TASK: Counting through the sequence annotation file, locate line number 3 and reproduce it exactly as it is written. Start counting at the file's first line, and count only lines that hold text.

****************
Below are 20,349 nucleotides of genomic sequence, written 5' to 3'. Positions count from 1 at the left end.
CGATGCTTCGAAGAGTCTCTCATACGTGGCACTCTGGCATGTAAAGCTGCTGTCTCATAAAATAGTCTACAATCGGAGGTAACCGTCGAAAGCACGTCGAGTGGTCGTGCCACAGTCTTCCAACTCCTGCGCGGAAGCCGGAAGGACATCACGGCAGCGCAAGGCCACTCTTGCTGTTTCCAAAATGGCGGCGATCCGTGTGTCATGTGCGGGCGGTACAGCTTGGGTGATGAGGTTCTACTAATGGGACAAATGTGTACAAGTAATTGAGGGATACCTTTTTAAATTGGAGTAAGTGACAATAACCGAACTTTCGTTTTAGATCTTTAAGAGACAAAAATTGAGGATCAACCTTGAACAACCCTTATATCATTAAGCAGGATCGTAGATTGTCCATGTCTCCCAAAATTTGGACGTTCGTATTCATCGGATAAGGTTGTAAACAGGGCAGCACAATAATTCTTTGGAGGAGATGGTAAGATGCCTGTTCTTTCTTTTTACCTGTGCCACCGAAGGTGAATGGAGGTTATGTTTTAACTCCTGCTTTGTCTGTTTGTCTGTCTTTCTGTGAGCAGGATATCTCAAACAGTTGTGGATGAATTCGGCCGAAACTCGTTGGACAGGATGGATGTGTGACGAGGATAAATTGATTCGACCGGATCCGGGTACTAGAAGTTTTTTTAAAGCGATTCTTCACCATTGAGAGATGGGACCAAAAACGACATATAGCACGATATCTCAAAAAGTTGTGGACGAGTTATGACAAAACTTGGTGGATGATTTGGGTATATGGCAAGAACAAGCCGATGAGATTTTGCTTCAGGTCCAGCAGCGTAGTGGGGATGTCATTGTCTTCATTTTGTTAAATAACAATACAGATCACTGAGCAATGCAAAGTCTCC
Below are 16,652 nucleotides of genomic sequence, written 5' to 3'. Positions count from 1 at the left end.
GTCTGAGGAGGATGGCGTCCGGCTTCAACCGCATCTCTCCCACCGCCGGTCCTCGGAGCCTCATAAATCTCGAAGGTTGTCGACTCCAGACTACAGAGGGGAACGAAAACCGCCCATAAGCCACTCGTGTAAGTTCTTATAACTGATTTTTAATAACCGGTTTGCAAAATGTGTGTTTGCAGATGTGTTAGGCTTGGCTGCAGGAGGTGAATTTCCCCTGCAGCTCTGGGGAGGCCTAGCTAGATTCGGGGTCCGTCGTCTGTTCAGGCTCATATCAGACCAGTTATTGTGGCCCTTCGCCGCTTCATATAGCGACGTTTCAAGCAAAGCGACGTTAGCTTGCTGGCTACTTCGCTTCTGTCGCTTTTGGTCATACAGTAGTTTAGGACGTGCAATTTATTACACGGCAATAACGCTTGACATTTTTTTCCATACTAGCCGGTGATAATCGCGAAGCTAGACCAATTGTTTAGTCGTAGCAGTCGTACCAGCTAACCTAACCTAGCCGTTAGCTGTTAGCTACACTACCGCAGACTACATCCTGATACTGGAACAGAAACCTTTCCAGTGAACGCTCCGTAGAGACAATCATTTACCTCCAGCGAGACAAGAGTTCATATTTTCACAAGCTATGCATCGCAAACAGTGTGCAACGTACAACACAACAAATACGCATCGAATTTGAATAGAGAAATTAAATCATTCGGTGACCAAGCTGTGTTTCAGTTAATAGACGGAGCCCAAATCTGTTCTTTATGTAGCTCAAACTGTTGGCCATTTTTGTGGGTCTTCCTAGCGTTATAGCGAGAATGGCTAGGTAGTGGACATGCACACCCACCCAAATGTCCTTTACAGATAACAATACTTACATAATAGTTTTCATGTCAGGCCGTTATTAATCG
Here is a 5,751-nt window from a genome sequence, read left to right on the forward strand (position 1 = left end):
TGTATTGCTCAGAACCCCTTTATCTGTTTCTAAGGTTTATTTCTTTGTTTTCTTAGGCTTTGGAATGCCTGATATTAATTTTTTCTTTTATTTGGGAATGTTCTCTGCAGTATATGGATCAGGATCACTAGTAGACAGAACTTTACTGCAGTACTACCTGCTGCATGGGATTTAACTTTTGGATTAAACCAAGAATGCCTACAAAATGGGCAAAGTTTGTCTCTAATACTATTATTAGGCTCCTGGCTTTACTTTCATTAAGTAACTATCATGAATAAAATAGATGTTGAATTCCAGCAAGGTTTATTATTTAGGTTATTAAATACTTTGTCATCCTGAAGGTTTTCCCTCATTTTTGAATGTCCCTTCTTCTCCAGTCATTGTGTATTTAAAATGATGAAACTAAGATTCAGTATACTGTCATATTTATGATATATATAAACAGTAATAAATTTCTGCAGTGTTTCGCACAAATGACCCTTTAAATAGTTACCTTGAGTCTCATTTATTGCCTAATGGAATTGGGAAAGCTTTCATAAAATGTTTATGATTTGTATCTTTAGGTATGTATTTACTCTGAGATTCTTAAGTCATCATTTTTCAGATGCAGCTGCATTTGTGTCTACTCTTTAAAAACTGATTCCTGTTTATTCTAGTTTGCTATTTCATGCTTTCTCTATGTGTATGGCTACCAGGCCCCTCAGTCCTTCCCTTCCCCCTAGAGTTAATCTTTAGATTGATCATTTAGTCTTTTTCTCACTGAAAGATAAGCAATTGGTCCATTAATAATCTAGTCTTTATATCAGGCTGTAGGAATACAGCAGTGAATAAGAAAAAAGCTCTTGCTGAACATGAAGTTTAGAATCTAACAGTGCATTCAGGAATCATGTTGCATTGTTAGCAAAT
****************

Below are 16,652 nucleotides of genomic sequence, written 5' to 3'. Positions count from 1 at the left end.